Teacher Appreciation Week: Here are a few last-minute gift ideas

It’s the middle of Teacher Appreciation Week and if you have not yet offered some form of appreciation for your child’s teacher, it’s not too late.

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Here are a few ideas – most from teachers – for useful gifts if you would like to recognize the work they do in the classroom.

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From weareteachers.com, a website with tips, deals and advice for teachers, below are a few suggestions from a teacher about what would be lovely to receive as gifts as the school year winds down:

  • A note from students (and former students). One from the heart about the students time in that teacher's classroom.
  • A note from the parents wouldn't hurt either.
  • Supplies would be most appreciated. Teachers dig into their own pockets to come up with things their students need and things that make the learning experience more relevant or just more fun.
  • Coffee is a great gift, the story points out. It gets you through the day.

Some teachers told Money.com that they could use art supplies (again, this is something teachers often pay for out of their own pockets).

You can never go wrong with gift cards. Cards for Amazon or other online products and services is great. Gift cards for local goods and services – nails, coffee, an oil job – are even better.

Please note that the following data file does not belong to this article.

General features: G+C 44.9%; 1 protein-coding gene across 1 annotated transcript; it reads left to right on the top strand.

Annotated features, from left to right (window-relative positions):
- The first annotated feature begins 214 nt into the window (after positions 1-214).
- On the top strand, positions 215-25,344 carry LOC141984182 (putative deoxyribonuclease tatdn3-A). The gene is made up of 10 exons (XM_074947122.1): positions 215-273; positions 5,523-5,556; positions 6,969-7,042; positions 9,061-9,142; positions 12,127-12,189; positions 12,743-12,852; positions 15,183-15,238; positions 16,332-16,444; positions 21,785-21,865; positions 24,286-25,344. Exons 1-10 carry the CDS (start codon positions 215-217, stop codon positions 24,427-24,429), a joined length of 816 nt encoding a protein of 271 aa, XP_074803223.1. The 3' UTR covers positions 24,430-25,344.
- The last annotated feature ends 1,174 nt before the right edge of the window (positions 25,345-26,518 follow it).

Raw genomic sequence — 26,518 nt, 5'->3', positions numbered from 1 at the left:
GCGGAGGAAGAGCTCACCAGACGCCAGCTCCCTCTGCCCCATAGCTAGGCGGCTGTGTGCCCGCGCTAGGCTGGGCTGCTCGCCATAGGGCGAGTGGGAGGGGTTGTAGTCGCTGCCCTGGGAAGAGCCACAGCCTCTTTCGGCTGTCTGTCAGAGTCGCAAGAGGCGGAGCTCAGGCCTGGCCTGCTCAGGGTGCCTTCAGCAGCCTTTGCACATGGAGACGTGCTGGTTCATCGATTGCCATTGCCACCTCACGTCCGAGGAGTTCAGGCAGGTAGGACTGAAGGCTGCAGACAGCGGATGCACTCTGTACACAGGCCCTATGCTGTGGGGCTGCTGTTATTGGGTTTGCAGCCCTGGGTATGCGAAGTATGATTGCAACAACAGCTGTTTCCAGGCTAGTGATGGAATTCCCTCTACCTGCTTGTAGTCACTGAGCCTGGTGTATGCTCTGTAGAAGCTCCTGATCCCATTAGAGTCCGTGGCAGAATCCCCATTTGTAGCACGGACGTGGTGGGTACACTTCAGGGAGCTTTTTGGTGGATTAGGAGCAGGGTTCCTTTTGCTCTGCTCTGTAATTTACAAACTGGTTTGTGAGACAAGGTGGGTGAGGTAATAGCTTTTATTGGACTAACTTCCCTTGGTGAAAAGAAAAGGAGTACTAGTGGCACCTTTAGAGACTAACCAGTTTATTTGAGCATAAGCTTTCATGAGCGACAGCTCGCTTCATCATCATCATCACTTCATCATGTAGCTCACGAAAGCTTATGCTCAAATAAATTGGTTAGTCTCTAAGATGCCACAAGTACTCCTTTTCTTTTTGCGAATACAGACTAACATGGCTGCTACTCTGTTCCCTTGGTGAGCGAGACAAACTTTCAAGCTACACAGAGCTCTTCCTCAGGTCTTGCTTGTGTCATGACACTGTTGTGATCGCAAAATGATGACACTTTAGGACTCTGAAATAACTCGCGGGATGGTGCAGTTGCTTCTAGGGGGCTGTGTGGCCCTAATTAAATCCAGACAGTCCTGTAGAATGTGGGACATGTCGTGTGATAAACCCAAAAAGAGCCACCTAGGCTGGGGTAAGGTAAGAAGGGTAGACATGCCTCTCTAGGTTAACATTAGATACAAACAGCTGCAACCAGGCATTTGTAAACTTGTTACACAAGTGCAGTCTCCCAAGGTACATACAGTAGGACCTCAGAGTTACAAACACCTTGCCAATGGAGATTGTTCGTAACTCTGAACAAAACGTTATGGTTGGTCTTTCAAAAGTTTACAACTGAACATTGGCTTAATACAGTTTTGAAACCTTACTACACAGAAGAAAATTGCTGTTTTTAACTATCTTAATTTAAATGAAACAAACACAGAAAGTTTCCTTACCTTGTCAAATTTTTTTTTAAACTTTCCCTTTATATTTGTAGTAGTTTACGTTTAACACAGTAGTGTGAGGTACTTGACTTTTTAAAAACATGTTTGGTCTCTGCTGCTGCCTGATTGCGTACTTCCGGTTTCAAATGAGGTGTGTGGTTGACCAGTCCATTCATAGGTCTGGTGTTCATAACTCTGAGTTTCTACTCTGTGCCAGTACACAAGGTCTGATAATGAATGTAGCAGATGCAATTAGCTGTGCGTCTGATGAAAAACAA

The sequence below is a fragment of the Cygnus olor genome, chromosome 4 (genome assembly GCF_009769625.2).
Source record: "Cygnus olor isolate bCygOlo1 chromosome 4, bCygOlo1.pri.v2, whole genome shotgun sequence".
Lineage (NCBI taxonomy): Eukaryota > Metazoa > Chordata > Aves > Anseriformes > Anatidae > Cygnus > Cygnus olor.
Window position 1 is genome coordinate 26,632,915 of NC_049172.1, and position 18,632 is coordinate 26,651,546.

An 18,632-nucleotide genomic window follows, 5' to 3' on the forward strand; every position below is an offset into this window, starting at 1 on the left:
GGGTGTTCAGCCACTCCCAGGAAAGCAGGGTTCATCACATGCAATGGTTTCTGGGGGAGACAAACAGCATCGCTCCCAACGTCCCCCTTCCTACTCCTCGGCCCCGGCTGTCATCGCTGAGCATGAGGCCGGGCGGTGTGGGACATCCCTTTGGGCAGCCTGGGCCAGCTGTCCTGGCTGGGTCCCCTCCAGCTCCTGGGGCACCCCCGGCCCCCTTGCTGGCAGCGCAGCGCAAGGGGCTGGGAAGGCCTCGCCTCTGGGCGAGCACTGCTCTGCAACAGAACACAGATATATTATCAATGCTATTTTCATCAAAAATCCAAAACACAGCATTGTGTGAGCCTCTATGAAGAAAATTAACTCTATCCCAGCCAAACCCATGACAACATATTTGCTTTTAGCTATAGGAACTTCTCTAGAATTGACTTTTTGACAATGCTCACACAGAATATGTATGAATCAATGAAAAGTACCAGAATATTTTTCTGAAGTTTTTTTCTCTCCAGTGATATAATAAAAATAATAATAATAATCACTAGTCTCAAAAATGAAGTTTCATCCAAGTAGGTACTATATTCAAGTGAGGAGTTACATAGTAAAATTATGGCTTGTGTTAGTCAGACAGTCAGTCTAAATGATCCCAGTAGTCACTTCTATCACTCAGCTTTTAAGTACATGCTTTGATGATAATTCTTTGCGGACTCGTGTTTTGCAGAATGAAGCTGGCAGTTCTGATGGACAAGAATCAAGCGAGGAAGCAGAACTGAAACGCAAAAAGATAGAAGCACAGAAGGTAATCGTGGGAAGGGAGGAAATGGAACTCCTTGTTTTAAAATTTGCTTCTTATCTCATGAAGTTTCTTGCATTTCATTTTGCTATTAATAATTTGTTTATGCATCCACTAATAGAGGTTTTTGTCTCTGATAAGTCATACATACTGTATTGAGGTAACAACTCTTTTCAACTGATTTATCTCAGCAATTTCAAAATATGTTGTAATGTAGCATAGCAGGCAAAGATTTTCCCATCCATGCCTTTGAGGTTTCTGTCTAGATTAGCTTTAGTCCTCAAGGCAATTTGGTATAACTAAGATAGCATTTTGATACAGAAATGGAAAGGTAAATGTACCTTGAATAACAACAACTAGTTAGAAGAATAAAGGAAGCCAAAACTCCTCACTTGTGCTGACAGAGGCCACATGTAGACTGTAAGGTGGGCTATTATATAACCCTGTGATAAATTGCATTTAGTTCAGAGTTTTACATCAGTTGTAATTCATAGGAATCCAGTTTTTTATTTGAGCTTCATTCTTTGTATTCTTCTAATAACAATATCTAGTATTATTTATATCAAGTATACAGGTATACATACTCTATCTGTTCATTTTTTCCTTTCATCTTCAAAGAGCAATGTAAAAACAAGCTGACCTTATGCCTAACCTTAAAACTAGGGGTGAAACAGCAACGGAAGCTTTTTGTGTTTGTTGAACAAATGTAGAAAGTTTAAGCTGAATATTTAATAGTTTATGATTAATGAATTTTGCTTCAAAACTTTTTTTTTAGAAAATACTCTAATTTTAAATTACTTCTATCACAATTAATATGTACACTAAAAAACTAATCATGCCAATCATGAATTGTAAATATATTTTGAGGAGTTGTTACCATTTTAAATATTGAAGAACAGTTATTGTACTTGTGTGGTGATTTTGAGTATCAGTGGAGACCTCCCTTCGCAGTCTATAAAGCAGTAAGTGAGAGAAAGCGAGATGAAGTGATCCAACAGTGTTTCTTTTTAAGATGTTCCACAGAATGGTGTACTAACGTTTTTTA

Some other ideas:

Gift baskets are always nice. Just hold up on all the apple-themed gifts and mugs. It’s probably a good bet that your teacher has more than a few mugs and apple-shaped items. Think “practical.”

Pencils, pens and crayons are always useful. If your child’s teacher has a favorite type of pen – you child will probably know – get him or her a pack of them.

A note to the principal can make someone’s day. If you are going to send the teacher a note of appreciation, either copy it to the principal or send another one to him or her.

Some things you may want to stay away from:

  • As was mentioned earlier, ease up on the mugs and apple-themed gifts. They are thoughtful, but your child's teacher likely has a bunch of them.
  • Knickknacks that have to be displayed or stored.
  • Certain foods may not work as well as others. Something that has to be refrigerated, or, worse, something a teacher is allergic to, could be tricky. Again, check with the teacher, or if there is a room mom or dad try asking them what the teacher might enjoy.

Credit: Matt York

Credit: Matt York